“It is not true, as Jauhar et al. suggest, that we did not use validated processes to evaluate our findings. We used the AMSTAR to evaluate the quality of included systematic reviews, and the STREGA for the genetic study, and we used the GRADE to assess the certainty of findings, all of which are validated and widely used measures. Indeed the review of risk factors cited by Jauhar et al. as an example of an exemplary umbrella review uses the same quality assessment measure, the AMSTAR, and a similar classification of credibility to the GRADE that includes criteria related to sample size and presence of bias.”

Finally, many of the critics cited tiny, biased, and unreplicated studies of serotonin-related biological processes in order to claim that Moncrieff et al. cherry-picked results that favored their view. However, again, the inclusion and exclusion criteria used by Moncrieff et al. were well-described and validated, and they write that these additional studies provide no convincing evidence of a link between low serotonin and depression. Indeed, this is an example of the critics—who did not conduct a systematic review—cherry-picking studies to support their argument.

As Moncrieff explained on Twitter:


“Jauhar’s points (though mostly false) make no difference to our findings and conclusions. There is no evidence for low serotonin and some weak evidence of increased serotonin, plausibly explained by prior medication use.”

 She added,

 “Jauhar & co cannot make a convincing case but are desperate to discredit our research so they can continue to perpetuate the myth that the biological basis of depression has been established.”

In conclusion, Moncrieff et al. summarize again the necessity for their research:

“The reason our paper is important is that the pharmaceutical industry, along with many doctors and academics, have been telling the public for decades that depression is caused by a neurochemical abnormality in order to justify the use of antidepressants, and to overcome some people’s reluctance to use mood-modifying medicines. Our paper exposed this claim as untrue. The main areas of research do not provide support for the most well-known neurochemical hypothesis, the serotonin theory of depression—the idea that depression is caused by low levels or low activity of serotonin.”




Moncrieff, J., Cooper, R. E., Stockmann, T., Amendola, S., Hengartner, M. P., Plöderl, M., & Horowitz, M. A. (2023). The serotonin hypothesis of depression: both long discarded and still supported? Molecular Psychiatry. Published online June 16, 2023. (Link)


Editor’s Note: Part of MITUK’s core mission is to present a scientific critique of the existing paradigm of care. Each week we will be republishing Mad in America’s latest blog on the evidence supporting the need for radical change.

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Peter Simons was an academic researcher in psychology. Now, as a science writer, he tries to provide the layperson with a view into the sometimes inscrutable world of psychiatric research. As an editor for blogs and personal stories at Mad in America, he prizes the accounts of those with lived experience of the psychiatric system and shares alternatives to the biomedical model.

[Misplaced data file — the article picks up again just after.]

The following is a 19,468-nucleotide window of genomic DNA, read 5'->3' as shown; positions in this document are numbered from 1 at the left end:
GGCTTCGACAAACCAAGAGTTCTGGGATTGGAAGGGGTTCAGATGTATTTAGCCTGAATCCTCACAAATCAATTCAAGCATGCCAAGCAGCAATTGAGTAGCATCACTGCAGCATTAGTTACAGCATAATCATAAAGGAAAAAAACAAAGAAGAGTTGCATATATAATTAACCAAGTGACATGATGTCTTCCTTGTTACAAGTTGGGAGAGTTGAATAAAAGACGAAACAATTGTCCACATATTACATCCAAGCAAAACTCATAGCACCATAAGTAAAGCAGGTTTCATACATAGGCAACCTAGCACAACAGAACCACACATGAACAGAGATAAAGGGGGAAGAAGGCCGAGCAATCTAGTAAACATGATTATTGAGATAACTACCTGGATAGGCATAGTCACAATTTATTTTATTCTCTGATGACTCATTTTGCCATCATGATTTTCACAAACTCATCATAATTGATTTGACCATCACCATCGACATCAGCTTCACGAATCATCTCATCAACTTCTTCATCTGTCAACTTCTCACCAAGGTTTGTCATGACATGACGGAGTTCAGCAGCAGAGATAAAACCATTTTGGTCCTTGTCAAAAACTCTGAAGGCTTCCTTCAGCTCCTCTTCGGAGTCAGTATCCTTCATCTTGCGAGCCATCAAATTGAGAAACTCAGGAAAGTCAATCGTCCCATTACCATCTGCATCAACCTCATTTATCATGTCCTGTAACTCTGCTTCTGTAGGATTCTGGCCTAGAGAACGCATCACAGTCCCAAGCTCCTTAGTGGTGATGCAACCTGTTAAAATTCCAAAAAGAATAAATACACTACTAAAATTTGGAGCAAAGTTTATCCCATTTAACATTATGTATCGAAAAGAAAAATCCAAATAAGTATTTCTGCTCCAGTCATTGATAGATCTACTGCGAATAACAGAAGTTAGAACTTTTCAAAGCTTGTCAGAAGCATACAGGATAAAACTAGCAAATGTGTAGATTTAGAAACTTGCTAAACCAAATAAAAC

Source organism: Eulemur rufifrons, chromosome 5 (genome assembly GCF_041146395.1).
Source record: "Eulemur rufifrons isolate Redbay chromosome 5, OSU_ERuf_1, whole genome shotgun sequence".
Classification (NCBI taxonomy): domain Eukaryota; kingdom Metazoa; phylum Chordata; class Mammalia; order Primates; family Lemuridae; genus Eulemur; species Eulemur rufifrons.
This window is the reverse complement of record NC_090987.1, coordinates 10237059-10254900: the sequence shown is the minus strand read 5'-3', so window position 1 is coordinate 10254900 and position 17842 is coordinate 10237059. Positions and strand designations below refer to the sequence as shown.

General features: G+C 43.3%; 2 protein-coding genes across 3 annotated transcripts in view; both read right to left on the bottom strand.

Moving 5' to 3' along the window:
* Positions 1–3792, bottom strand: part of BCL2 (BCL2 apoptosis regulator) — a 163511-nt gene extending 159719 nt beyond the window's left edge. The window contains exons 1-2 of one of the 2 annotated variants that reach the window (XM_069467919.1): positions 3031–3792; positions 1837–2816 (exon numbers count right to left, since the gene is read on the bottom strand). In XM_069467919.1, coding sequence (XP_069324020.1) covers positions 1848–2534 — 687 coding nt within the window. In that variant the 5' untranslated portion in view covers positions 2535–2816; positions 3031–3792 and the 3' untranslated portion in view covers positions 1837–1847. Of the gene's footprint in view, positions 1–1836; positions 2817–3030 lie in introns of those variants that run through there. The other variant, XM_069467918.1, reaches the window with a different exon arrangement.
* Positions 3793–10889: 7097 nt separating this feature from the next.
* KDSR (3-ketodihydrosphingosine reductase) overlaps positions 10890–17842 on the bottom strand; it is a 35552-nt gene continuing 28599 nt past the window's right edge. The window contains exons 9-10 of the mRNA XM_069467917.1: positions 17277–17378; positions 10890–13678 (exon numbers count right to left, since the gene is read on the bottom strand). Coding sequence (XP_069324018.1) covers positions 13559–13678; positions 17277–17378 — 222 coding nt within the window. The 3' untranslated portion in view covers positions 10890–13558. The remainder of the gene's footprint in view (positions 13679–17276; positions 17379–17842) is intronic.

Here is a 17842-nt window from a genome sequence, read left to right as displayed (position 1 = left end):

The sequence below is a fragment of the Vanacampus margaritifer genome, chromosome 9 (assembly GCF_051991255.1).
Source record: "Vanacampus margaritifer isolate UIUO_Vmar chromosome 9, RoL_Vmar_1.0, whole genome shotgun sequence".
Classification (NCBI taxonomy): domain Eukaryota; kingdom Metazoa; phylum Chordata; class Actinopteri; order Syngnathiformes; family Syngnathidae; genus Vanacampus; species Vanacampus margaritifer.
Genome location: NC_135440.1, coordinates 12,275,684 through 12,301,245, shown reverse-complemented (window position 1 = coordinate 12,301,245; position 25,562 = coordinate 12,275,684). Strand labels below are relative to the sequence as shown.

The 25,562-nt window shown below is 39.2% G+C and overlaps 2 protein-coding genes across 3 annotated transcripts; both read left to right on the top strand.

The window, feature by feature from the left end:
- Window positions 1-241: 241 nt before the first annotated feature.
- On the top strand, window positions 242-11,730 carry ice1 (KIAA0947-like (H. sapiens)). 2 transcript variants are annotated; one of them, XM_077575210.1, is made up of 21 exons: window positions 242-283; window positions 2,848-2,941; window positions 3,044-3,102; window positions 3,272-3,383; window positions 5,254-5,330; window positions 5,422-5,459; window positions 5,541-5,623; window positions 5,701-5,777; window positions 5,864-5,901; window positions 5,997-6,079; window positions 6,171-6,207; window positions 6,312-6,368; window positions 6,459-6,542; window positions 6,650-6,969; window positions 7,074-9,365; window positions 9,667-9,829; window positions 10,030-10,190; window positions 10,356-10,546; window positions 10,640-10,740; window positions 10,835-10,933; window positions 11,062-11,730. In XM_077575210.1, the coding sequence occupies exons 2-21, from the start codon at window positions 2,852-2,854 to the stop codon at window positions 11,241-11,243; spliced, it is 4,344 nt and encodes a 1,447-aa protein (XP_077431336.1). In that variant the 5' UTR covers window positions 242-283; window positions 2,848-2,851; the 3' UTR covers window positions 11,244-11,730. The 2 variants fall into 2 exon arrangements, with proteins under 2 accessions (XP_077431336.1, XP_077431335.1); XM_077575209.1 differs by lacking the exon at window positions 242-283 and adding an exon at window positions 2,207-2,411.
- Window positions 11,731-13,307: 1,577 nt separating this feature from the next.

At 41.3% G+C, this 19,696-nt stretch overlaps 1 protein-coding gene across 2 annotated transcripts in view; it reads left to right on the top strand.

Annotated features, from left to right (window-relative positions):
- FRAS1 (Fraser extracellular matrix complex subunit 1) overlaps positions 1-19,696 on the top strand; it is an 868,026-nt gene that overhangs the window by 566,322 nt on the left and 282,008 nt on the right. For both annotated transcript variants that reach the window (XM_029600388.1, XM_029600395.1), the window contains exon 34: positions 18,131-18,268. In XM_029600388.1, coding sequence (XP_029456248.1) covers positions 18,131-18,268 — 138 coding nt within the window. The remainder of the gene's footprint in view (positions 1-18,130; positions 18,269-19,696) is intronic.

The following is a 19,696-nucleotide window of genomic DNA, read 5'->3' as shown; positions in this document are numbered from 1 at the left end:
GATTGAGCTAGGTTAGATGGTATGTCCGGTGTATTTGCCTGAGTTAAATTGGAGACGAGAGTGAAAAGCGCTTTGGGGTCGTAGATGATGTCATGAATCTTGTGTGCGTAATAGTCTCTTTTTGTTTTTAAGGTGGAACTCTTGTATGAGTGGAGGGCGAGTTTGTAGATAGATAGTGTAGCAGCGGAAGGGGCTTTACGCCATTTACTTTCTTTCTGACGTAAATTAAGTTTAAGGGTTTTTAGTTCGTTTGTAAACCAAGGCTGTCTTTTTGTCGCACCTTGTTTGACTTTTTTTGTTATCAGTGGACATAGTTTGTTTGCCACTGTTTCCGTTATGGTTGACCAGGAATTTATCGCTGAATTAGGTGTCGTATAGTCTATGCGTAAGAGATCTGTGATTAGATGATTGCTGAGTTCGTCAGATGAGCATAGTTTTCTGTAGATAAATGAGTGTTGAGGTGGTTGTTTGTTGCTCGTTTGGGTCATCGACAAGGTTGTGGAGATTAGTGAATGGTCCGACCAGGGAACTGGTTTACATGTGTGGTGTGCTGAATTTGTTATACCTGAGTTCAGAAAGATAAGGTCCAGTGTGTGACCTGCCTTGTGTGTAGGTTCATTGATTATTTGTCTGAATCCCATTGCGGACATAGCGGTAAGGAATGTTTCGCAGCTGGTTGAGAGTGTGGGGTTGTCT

1. It is easy to assume that all authors who favour the serotonin hypothesis are driven by cynical, financial or professional self-interest, but recently I found a fascinating book which explores the idea of a broader ideological and psychological commitment underling such arguments. The book is “Node Theory” by Dunstan Hibernicus.

    The author writes:
    “I have invented the concept of ‘node theory’ to define a cluster of beliefs,
    because at present, these beliefs are often invisible and unnamed,
    or disguised behind other labels. Node theorists might present their
    ideas as science or common sense, or as anything from analytical
    liberalism to ecology or feminism or Marxism. The purpose of this work
    is to reconstruct this discourse and show that it is neither obvious nor
    empirically proven, but rather, is a set of contentious and often false
    axioms and resultant social practices with debilitating effects.

    Node theory sees people and other beings as externally oriented
    nodes with no inner substance or life, and theorises human
    functioning mainly at the level of the rational ego, of reflexes assumed
    to be quasi-rational, and of externally imposed norms backed by
    sanctions. Nodes are assumed to be primarily passive-receptive,
    and can be transformed on a deep level through nudges, incentives,
    deterrents and opportunity structures. Observed appearances, even
    when patently manipulated, are taken as “more real” than invisible
    inner forces. For a node theorist, the point of life is to pass the tests of
    external reality (History, necessity, God…), to be well-adapted. Node
    theory generates (pre-empirically and non-dialogically) a series of
    preferred policies, methods and governance/control regimes across a
    range of social spheres. These are usually the only options considered,
    though they are often ineffective and contrast with those used earlier.
    They cluster around the poles of manipulation and coercion, nudging
    and deterrence, feedback, network disruption and network facilitation
    – an extremely authoritarian and often totalitarian package.”

    The author goes on to use Laingian existential psychology to explore the likely psychological effects of living in a “node society” where the node-theoretic worldview has become dominant ideology.

    The book does not directly address theories of chemical-imbalance or psychiatric practice, but it does provide a fascinating theoretical lens through which to view the medicalisation of suffering, and the desperate attempts to sustain theories like the serotonin hypothesis.